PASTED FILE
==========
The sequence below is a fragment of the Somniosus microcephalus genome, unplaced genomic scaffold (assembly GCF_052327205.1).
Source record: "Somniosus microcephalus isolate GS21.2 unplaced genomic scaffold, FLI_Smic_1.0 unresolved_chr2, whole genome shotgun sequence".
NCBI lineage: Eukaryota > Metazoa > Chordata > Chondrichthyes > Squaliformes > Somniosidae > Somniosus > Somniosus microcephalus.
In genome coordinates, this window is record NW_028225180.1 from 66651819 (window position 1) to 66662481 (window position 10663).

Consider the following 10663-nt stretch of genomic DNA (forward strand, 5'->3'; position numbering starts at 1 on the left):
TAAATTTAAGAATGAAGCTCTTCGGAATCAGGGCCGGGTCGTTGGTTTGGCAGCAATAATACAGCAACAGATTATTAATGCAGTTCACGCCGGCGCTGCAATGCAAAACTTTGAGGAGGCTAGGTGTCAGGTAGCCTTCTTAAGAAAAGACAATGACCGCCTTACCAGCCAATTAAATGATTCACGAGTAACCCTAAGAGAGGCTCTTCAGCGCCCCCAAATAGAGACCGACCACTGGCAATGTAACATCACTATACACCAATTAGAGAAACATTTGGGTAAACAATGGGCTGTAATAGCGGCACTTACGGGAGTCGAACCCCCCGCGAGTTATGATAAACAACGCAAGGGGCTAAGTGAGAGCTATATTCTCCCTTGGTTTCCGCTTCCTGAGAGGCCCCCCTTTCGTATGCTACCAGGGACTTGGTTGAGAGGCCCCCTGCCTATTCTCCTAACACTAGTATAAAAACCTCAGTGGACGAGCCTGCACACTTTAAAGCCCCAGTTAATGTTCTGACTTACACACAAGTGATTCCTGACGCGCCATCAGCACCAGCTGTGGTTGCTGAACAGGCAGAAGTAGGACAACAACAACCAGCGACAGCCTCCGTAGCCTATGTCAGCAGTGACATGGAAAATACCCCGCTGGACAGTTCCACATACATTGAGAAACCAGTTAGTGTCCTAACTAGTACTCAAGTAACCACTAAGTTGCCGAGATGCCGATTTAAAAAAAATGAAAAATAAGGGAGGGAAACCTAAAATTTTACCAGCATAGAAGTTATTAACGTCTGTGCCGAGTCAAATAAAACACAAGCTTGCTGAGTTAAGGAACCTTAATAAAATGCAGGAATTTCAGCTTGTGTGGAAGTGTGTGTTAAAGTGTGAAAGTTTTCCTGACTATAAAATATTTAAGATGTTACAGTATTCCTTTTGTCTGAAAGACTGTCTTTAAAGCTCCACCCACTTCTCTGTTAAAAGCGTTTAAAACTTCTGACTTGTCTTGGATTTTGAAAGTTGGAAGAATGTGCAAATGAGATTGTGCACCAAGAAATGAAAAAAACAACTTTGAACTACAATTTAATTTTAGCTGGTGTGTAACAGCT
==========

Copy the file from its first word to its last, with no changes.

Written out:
The sequence below is a fragment of the Somniosus microcephalus genome, unplaced genomic scaffold (assembly GCF_052327205.1).
Source record: "Somniosus microcephalus isolate GS21.2 unplaced genomic scaffold, FLI_Smic_1.0 unresolved_chr2, whole genome shotgun sequence".
NCBI lineage: Eukaryota > Metazoa > Chordata > Chondrichthyes > Squaliformes > Somniosidae > Somniosus > Somniosus microcephalus.
In genome coordinates, this window is record NW_028225180.1 from 66651819 (window position 1) to 66662481 (window position 10663).

Consider the following 10663-nt stretch of genomic DNA (forward strand, 5'->3'; position numbering starts at 1 on the left):
TAAATTTAAGAATGAAGCTCTTCGGAATCAGGGCCGGGTCGTTGGTTTGGCAGCAATAATACAGCAACAGATTATTAATGCAGTTCACGCCGGCGCTGCAATGCAAAACTTTGAGGAGGCTAGGTGTCAGGTAGCCTTCTTAAGAAAAGACAATGACCGCCTTACCAGCCAATTAAATGATTCACGAGTAACCCTAAGAGAGGCTCTTCAGCGCCCCCAAATAGAGACCGACCACTGGCAATGTAACATCACTATACACCAATTAGAGAAACATTTGGGTAAACAATGGGCTGTAATAGCGGCACTTACGGGAGTCGAACCCCCCGCGAGTTATGATAAACAACGCAAGGGGCTAAGTGAGAGCTATATTCTCCCTTGGTTTCCGCTTCCTGAGAGGCCCCCCTTTCGTATGCTACCAGGGACTTGGTTGAGAGGCCCCCTGCCTATTCTCCTAACACTAGTATAAAAACCTCAGTGGACGAGCCTGCACACTTTAAAGCCCCAGTTAATGTTCTGACTTACACACAAGTGATTCCTGACGCGCCATCAGCACCAGCTGTGGTTGCTGAACAGGCAGAAGTAGGACAACAACAACCAGCGACAGCCTCCGTAGCCTATGTCAGCAGTGACATGGAAAATACCCCGCTGGACAGTTCCACATACATTGAGAAACCAGTTAGTGTCCTAACTAGTACTCAAGTAACCACTAAGTTGCCGAGATGCCGATTTAAAAAAAATGAAAAATAAGGGAGGGAAACCTAAAATTTTACCAGCATAGAAGTTATTAACGTCTGTGCCGAGTCAAATAAAACACAAGCTTGCTGAGTTAAGGAACCTTAATAAAATGCAGGAATTTCAGCTTGTGTGGAAGTGTGTGTTAAAGTGTGAAAGTTTTCCTGACTATAAAATATTTAAGATGTTACAGTATTCCTTTTGTCTGAAAGACTGTCTTTAAAGCTCCACCCACTTCTCTGTTAAAAGCGTTTAAAACTTCTGACTTGTCTTGGATTTTGAAAGTTGGAAGAATGTGCAAATGAGATTGTGCACCAAGAAATGAAAAAAACAACTTTGAACTACAATTTAATTTTAGCTGGTGTGTAACAGCT